Leigh offered a sympathetic nod. She wasn’t sure why she was being so patronizing. Weren’t they all here for just that? To see something; feel something – to have any type of visceral experience that they could then use to obtain to a sense of knowledge about life and death. That was probably, on some level, why Leigh was there. She attributed her curiosity to a fondness for history, but ghosts aren’t really about history. Ghosts are about the the future, and our inability to understand it; our fear of it. That, Leigh thought to herself, should be the real premise of her book.

Before they entered the vaults, the tour guide offered a rehearsed spiel about the importance of understanding the risks involved. Terrible things had happened in the vaults, and those who had become trapped down there (she explained) were often filled with anger, resentment, and vengeance. As Leigh looked discreetly about her she caught flashes of discomfort in more than a few tourists eyes. Some twitched a little, others fidgeted with their fingers or tried to steady their breathing. During her paranormal travels, Leigh had discovered that most people who did these tours were secretly terrified, as though testing their personal limits. People had become so easy to read. Duck was one of the others, though. He wanted to see something. Needed to, even. He was a man seeking concrete answers, and nothing short of concrete evidence would do. Leigh, on the other hand, was looking to immerse herself in the past. Her research grant depended upon it. Ghost stories interpreted through contemporary frameworks – it would be a bestseller.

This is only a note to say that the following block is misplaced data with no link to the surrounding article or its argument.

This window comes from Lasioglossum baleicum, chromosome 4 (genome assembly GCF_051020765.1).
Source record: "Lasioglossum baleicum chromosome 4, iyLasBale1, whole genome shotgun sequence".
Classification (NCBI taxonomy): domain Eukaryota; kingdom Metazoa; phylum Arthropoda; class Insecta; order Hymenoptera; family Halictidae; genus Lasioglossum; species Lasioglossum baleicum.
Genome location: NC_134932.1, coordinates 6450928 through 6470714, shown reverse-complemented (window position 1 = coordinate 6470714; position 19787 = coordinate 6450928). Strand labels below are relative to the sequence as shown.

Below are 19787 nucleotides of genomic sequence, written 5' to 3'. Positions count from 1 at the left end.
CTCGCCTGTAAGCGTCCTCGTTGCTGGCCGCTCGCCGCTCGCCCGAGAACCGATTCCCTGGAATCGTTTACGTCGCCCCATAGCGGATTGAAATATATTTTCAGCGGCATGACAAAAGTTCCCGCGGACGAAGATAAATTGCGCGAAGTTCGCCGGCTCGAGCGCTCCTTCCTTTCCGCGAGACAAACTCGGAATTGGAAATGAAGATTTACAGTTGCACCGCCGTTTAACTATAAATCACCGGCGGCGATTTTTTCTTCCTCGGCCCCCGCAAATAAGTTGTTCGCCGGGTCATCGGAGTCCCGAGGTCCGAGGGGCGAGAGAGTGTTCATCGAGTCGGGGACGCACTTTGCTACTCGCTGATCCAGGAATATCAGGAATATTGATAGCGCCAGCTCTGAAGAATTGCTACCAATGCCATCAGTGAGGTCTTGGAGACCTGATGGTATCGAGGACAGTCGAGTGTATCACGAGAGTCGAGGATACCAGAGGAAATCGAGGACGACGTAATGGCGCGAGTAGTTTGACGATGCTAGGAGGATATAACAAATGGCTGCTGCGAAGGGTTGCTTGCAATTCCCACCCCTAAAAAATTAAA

In the vaults, they listened to stories about class divides in Edinburgh, about immigration and poverty, gardyloo, and crime. A man who looked as though he’d dressed for bird-watching rather than ghost-hunting gave an audible shudder when the guide talked about grave-digging and the sale of corpses to university professors. Duck laughed more than Leigh was comfortable with, but the damp darkness of the vaults kept her rather distracted.

She took a deep breath and let herself feel it. She tuned out the sound of the guide’s theatrically hoarse voice, and made the restless excitement of the group fade behind her eyes until everything melted away. Then, there was just her… and him.

At first it was just a flicker of light, so faint she almost didn’t notice it. But as she focused, it became more clear. It was the flame of a match, migrating upwards until the glow of a cigarette revealed his face. Or, rather, an echo of his face. More real than a shadow, but less tangible than the touch of someone familiar. They caught eyes and he nodded politely from across the cave-like space. Leigh smiled, and breathed a shallow sigh of relief. He approached her and as he did so the dark engulfed them, hiding them from prying, curious, eyes.

Leigh brought her pen to her paper, still smiling, and whispered, “Hello sir. Thank you for visiting me. Please, share your story.”

The man smiled, and began his tale.

©Shyla Fairfax-Owen

 

 

 

 

 

 

 

Out of the Fog

I stared out at the empty space before me with consternation. It was the first cold day of the year; fall had been slow coming, allowing the remnants of summer to coddle us all. Dusk was still about an hour out, but the chill in the air was a clear indication that the sun had tucked itself in for the night. I stood shivering with my arms interlocked across my chest and the hood of my sweater pulled over my head. Lyle was about a foot ahead of me on the path, staring straight ahead and frozen in excitement.